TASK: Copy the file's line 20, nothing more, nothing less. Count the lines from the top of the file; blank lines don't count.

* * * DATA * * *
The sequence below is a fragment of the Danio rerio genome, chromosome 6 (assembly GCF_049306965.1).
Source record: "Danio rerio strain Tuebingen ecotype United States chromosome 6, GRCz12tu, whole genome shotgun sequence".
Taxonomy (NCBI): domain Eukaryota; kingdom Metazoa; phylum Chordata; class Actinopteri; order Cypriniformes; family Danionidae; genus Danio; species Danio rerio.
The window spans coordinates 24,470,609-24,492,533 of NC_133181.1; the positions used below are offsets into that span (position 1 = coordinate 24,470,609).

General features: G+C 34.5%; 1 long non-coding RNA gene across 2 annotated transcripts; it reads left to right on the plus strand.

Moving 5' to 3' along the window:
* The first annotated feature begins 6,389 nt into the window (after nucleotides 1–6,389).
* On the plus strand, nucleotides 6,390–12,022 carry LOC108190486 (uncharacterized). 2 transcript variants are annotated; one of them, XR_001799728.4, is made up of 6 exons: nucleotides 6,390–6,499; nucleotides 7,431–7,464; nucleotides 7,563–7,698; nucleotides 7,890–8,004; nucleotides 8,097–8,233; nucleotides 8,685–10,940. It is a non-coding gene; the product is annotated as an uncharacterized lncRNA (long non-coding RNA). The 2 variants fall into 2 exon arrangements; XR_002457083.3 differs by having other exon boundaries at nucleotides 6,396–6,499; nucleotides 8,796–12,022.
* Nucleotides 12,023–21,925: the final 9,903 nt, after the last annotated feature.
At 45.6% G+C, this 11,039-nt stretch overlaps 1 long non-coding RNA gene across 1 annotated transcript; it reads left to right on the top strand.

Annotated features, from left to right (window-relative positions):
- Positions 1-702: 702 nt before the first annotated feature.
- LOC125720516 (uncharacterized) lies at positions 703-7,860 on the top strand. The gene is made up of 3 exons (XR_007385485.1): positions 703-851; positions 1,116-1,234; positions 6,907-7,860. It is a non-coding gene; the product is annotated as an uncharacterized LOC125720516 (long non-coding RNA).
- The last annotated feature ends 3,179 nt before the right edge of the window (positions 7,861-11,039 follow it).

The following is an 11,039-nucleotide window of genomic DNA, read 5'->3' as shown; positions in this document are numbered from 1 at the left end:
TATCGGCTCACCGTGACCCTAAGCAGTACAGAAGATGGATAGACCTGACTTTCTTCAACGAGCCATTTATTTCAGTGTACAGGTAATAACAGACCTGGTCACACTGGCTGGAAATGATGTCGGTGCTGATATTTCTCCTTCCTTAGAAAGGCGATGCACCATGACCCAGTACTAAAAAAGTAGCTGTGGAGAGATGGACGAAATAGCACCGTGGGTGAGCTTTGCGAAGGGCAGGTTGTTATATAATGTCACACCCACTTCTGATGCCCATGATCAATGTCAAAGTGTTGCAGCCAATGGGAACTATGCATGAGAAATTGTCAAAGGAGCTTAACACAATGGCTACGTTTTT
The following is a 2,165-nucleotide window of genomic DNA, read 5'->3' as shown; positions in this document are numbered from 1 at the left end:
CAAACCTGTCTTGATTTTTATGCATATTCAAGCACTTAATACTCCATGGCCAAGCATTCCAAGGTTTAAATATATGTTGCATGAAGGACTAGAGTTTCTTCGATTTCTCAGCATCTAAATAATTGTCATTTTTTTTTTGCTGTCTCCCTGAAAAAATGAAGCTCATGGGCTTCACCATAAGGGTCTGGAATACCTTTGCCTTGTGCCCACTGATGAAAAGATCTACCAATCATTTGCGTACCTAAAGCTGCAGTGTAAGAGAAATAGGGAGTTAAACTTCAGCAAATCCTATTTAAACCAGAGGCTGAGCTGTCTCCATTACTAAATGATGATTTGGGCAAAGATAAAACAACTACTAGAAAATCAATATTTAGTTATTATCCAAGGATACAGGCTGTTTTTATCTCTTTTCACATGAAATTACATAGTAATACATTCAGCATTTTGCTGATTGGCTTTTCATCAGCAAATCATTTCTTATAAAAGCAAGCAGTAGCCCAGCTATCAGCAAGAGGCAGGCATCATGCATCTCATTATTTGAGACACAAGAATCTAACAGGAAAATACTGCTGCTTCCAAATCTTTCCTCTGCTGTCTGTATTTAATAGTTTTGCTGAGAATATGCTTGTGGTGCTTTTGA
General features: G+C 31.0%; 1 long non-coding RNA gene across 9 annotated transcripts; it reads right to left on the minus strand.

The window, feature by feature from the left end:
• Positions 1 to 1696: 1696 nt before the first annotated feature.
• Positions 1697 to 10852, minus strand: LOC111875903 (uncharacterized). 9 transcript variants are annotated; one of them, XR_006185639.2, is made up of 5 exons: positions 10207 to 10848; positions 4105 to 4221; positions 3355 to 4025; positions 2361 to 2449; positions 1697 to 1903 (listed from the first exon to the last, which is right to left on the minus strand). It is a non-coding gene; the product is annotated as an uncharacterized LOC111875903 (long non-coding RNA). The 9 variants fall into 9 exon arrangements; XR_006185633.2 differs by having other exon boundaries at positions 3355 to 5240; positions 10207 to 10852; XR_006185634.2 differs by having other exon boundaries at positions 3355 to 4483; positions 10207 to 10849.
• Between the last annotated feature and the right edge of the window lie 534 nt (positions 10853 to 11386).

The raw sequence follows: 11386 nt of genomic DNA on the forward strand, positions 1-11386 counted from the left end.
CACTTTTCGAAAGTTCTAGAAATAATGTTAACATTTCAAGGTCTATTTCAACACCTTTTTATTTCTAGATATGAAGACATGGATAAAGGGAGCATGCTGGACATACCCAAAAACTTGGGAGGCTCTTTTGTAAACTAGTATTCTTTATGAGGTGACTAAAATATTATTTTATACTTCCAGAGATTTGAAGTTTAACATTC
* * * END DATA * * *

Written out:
The window, feature by feature from the left end: